You don’t have to go far to see who wants to lie to you and betray you. Flip over to Fox Network. They are fond of liars and promote them at every opportunity.

Blog961 4 of 100

Questions comments & impassioned speeches to Bud Houston The web store is up and running. I have five volumes (over 100 pp each) of The Joker’s Notebook available on my web-store at an inexpensive price. These are lesson plans suitable for individual or group classes for teaching dog to work at a distance.

On the Road to the Petit Prix

October 14, 2014

I’m on a flight from Seattle to Chicago as I write this, returning from the TDAA Judges Clinic and trial in Lynnwood, Washington. I get to be home for one day before getting on the road for Latrobe, the warm-up workshop, and the Petit Prix.

We had a great clinic in Lynnwood. They were, for the most part, well prepared for the testing, and approached the work with palpable enthusiasm and electricity. The trial on the weekend was fun/interesting as well. They have a great community of players in that part of the world. They are very supportive of each other and dedicated to the prospect of having a bit of fun with their dogs. You gotta love it.

Training Your Dog

We’ve made a Facebook page for our young rescue Cedar. Over the next couple of years I’ll share some of her foundation training on that page. I’ve got several recordings that I need to get up on the page. This is a busy time of year for me. I just need to make time.

Here’s a video

I was thinking about this up in Lynnwood. Back when I started doing agility about all of us were dog trainers. We ran agility out in an open park in the middle of the city with nothing but a thin flutter of plastic ribbon defining the sides of the ring. It was inconceivable that a dog would be out there with us who didn’t have a prompt happy recall. These days… we surround the agility field with impenetrable fencing, even to the extent that entry and exit gates are tightly shut. What happened to dog training?

Cedar’s FB page.

Heinz 57

I want to share with you a discussion we had about Heinz 57, one of the games we played on the weekend. I had my own learning moment with the game. You may know that the tradition is to put the chute (doubler) at the front of the ring so that the handler can neatly finish with the doubler, score a point, and head to the table to stop the clock.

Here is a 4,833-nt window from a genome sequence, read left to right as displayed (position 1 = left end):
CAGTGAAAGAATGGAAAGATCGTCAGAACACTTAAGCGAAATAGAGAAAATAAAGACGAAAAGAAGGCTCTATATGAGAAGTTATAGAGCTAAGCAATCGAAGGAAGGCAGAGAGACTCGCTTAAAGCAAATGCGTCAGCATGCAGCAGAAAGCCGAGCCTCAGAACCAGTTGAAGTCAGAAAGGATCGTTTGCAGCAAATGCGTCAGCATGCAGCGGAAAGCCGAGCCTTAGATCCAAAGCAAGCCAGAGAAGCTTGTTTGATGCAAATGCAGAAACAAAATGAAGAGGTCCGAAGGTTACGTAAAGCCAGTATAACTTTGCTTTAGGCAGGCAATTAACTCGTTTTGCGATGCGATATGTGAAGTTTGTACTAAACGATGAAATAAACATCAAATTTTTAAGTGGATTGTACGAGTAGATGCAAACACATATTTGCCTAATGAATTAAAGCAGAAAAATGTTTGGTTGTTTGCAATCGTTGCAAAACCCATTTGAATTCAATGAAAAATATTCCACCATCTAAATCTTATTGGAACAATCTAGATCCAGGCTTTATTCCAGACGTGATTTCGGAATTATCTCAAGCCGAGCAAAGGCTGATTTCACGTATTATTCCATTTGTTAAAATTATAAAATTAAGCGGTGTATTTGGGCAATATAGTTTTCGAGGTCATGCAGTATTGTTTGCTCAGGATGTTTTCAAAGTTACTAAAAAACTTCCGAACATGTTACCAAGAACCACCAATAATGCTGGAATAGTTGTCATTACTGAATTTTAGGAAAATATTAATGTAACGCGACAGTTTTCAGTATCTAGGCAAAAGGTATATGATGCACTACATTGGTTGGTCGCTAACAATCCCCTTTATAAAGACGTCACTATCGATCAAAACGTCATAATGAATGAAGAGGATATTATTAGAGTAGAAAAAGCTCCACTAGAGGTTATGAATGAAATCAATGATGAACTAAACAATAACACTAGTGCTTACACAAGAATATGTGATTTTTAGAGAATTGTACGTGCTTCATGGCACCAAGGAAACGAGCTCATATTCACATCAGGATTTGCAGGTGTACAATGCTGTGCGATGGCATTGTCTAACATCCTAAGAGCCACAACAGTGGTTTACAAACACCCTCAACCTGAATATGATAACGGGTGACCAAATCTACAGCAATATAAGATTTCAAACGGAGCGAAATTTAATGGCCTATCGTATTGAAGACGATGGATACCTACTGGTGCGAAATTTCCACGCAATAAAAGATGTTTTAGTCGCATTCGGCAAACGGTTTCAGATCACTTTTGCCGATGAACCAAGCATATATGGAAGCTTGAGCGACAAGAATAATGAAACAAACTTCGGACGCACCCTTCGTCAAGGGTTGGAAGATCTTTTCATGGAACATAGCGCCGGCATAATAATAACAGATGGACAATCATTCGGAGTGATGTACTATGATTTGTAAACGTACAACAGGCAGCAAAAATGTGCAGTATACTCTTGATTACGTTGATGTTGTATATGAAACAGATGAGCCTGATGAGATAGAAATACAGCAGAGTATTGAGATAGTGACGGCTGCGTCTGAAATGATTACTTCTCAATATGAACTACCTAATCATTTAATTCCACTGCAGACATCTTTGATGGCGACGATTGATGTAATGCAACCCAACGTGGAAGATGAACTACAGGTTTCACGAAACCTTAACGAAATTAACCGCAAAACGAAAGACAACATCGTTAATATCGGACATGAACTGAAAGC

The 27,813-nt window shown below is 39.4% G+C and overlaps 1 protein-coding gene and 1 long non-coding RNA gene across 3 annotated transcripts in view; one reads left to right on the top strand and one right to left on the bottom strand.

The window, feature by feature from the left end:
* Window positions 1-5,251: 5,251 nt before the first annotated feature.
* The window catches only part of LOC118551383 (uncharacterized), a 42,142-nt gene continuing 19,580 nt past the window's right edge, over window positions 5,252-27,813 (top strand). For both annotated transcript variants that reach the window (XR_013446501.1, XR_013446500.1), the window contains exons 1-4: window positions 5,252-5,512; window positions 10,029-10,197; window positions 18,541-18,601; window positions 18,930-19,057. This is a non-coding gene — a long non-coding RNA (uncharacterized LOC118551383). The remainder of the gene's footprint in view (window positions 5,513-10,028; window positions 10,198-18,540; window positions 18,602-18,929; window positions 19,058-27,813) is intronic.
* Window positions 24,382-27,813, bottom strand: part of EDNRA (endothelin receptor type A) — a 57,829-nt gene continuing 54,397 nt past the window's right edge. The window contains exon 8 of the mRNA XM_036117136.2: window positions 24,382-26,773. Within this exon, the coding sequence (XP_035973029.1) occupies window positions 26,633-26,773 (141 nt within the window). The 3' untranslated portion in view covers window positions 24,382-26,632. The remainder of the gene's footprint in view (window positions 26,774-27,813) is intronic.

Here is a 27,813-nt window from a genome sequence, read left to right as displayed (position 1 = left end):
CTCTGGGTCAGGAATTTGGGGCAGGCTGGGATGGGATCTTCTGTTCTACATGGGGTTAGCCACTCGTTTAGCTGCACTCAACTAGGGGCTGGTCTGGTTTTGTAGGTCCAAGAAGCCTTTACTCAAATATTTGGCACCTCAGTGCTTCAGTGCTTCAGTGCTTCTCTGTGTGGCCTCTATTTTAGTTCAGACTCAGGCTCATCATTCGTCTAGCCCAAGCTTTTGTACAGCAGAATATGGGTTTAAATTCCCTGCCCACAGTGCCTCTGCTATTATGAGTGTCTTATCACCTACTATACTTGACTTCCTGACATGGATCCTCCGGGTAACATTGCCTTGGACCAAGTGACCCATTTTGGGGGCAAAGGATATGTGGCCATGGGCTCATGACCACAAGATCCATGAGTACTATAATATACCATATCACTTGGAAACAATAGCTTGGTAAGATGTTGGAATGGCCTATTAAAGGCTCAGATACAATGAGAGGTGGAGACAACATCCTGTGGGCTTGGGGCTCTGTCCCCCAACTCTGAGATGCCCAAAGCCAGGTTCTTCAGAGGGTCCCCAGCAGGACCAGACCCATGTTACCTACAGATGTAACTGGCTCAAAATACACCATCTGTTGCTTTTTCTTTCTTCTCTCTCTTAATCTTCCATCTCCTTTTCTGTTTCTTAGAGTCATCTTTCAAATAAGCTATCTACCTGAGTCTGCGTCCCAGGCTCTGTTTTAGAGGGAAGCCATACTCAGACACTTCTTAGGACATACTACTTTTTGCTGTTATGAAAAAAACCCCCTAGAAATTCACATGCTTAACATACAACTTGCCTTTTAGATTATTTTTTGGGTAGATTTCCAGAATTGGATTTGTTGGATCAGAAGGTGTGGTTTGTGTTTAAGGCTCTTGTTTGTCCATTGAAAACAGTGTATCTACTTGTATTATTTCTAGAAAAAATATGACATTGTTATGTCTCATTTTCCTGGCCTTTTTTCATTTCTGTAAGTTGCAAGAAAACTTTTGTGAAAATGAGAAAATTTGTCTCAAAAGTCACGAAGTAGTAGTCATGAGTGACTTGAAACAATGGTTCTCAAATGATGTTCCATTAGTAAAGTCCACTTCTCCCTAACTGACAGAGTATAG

During course review I was well on my way to pointing out this “tradition” when in virtually the same breath noted that the math could be very different with the chute at the back of the ring as the handler should reserve the performance of some obstacles (adding up to 57, of course) for the transition from chute to table.



The purpose of Heinz 57 is to score 57 points as quickly as possible. For the purpose of point accumulation, point values are:

  • 1 pt for jumps
  • 2 pts for tunnels and tire
  • 3 pts for contact obstacles
  • 5pts for weave poles
  • The collapsed chute is doubling obstacle

Obstacles can be taken twice for points. Back-to-back performances are not allowed. Another obstacle must be performed before the dog can be redirected back to an obstacle (whether or not it was faulted). The collapsed chute has a special value, it is a doubling obstacle, and can be taken twice, like any obstacle, and can be taken at any time during the dog’s run. No specific faults are associated with the weave poles, however, any error must be fixed or the dog will not earn points for that obstacle.

With the exception of jumps, if a dog commits to any obstacle with all four paws he is required to complete the performance of that obstacle, whether or not it was faulted. A faulted obstacle may be repeated, but only after another obstacle has been attempted.